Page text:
Travel
4 min

Montreal snow job

The city famous for its hot summer nightlife also provides a brilliant winter escape

Igloofest guarantees one of the hottest nights of winter. Credit: Miguel Legault, Tourisme Montreal

When people hear the word “Montreal,” they tend to think of gorgeous, hot nights and raunchy sex in back alleys. Well, I know some of you do, anyway. But given its European architecture, vibrant cultural institutions and beautiful parks, Montreal is a city that’s well worth checking out in winter.

Cold weather makes for a great excuse to spend time indoors, in particular at several of Montreal’s beautiful museums. The Montreal Museum of Fine Arts has a vast permanent collection but also features strong rotating exhibits year-round. The museum itself is an architectural wonder; the old building sits on the north side of Sherbrooke Street, and the new progressive bit of architecture sits on the south. The gift shop is one of the best in the city and the second-floor restaurant is divine. The Canadian Centre for Architecture has one of the largest collections of prints, drawings, photographs and models relating to architecture in the world. The building itself is worth a tour and the bookshop is unbeatable. The Montreal Museum of Contemporary Art focuses on the works of Quebec artists but also boasts an intriguing number of works by Canadian artists. The current exhibit, Beat Nation: Art, Hip Hop and Aboriginal Culture (which runs until Jan 5, 2014), is getting rave reviews.

Essential to any stay in Montreal is a visit to the Biodome, an eco-museum where visitors can sample various climates and the plants and animals that inhabit them. Since its opening in 1992, the Biodome has seen millions check out vast rooms that recreate faraway climes, including “tropical rainforest,” “Laurentian maple forest,” “Labrador coast” and “Gulf of St Lawrence.” The people behind the Biodome also run the Botanical Gardens — which features all sorts of rare, exotic plants — and the Insectarium, a museum of unusual bugs.

Another fun museum is the Montreal Science Centre, in Old Montreal, which features year-round exhibits on various topics and includes an IMAX theatre that screens educational films.

Wintry fun can be found at the Parc Jean-Drapeau, where every year a massive snow village is created. There is a 25-room hotel made entirely of ice and a restaurant that seats 100, but kitsch enthusiasts will really get a kick out of the snow-and-ice replica of New York City. For those who are travelling with children, there are train rides and snow-sculpture workshops specifically for kids. There is ice skating at the Parc Lafontaine, a delightfully picturesque park that lies just north of the Village. And on a mild, clear day, a walk up Mount Royal Park is just fantastic and offers a beautiful view of the city. The lookout features a panoramic view, and hot chocolate is served in the colder months.

The Highlights Festival (or Festival Montréal en Lumière, is a celebration of light in the winter, to be held this year Feb 20 to March 2. It’s based in scenic Old Montreal and the downtown arts district and features food, film screenings, music and dance performances, and art exhibits.

The newest event is Igloofest, which will run Jan 16 to Feb 8. When it started seven years ago, it proved an instant hit, with thousands of fans dancing in the snowy Old Port to the beat and hum of electronic music. What is basically a wintry outdoor rave continues to grow in popularity.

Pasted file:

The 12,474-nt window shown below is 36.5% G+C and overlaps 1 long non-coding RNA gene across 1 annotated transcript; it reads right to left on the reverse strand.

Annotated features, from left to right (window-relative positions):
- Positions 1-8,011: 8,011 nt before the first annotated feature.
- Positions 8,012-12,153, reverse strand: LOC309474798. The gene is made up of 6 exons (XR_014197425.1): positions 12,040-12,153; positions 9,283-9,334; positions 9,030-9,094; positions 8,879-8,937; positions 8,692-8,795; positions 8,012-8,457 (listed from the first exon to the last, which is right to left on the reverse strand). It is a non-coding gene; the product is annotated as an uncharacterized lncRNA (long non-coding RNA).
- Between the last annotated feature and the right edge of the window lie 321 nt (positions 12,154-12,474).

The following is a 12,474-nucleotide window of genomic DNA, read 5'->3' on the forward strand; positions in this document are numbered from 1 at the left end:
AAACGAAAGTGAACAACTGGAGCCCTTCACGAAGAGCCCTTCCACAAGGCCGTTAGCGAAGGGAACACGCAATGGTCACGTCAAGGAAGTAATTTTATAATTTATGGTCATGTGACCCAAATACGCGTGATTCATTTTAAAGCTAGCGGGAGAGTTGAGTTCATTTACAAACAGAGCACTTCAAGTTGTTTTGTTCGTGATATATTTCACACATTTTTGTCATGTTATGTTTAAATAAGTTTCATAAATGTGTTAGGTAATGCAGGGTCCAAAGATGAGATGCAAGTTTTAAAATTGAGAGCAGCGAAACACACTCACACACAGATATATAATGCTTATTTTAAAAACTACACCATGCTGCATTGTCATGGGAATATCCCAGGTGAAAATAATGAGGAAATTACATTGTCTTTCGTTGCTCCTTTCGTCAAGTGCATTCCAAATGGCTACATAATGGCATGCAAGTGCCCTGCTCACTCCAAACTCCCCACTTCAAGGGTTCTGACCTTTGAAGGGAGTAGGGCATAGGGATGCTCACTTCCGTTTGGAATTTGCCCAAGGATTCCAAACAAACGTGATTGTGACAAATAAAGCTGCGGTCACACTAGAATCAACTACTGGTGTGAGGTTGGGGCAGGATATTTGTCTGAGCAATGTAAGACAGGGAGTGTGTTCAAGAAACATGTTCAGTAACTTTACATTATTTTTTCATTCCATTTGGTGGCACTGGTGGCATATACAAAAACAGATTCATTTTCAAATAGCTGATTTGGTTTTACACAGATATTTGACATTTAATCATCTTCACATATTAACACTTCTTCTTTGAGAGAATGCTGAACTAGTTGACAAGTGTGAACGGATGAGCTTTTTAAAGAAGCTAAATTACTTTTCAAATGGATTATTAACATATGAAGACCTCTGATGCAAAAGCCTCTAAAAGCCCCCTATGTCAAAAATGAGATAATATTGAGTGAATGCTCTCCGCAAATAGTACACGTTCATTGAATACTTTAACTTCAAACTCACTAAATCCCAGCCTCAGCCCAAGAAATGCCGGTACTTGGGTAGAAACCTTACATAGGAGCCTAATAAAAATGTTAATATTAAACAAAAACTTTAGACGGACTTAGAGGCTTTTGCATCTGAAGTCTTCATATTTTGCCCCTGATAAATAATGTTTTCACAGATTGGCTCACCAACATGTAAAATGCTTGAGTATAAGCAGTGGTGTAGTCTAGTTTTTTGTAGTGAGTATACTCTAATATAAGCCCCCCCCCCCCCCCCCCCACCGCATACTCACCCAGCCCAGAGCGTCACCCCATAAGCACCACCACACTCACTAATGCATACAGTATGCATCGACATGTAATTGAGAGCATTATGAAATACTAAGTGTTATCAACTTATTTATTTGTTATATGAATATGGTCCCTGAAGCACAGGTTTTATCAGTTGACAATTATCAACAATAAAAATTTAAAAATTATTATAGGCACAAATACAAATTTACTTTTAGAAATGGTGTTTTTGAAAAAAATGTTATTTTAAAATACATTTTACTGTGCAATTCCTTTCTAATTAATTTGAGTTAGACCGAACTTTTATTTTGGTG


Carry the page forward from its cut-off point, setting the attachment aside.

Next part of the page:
Montreal, home of the legendary Canadiens, is a hub for our national sport of hockey. Jock enthusiasts will want to check out the Montreal Canadiens Hall of Fame, where the history of the team, founded in 1909, and Montrealers’ longstanding love for it, is recounted in a number of exhibits. Another bit of hockey history can be found in the Montreal Forum, where hockey games and concerts were held from 1924 to 1996, when the complex was transformed into an entertainment centre, featuring a 22-screen cinema complex, restaurants, pool tables and bowling alleys. There are statues of famous hockey players to commemorate the centre’s origins. You can grope them if you’re feeling really hard up.

Okay, I know who I’m writing for. I realize many of you may be rolling your eyes at this point and thinking, “Enough with the culture! Who do you think you are, Peggy Guggenheim?” So I’ll end with a reminder that Montreal’s nightlife remains intact, even in winter. Get off at Metro Berri-UQAM, then head east. There are a bunch of drinking holes and clubs to check out, all in close proximity.

As well, after walking around in a bunch of layers, you will undoubtedly want to take off some clothes at the end of the day — and you might want to watch others take off their clothes, too. The top strip clubs in Montreal include the jock-centric Campus, the raunch-infused Stock Bar, and the borderline-NAMBLA headquarters Taboo. And then there are the one-of-a-kind Montreal queer institutions: Cabaret Mado, run by the city’s legendary drag queen Mado (and featuring nightly drag shows), and the Royal Phoenix, the city’s sole out-of-Village queer nightclub, located in the hipster Mile End neighbourhood.

For the most up-to-date travel information on gay Montreal, see our City GuideListings GuideEvents Guide and Activities Guide.

For information on exploring Montreal by foot, bicycle or moped, read Matthew Hay’s feature "Discover Montreal Through Guided Tours."

For more on information on museums in Montreal, visit museesmontreal.org.

For more on information on festivals in Montreal, visit montreal.com/tourism/festivals.

For more information on Montreal, visit  tourisme-montreal.org.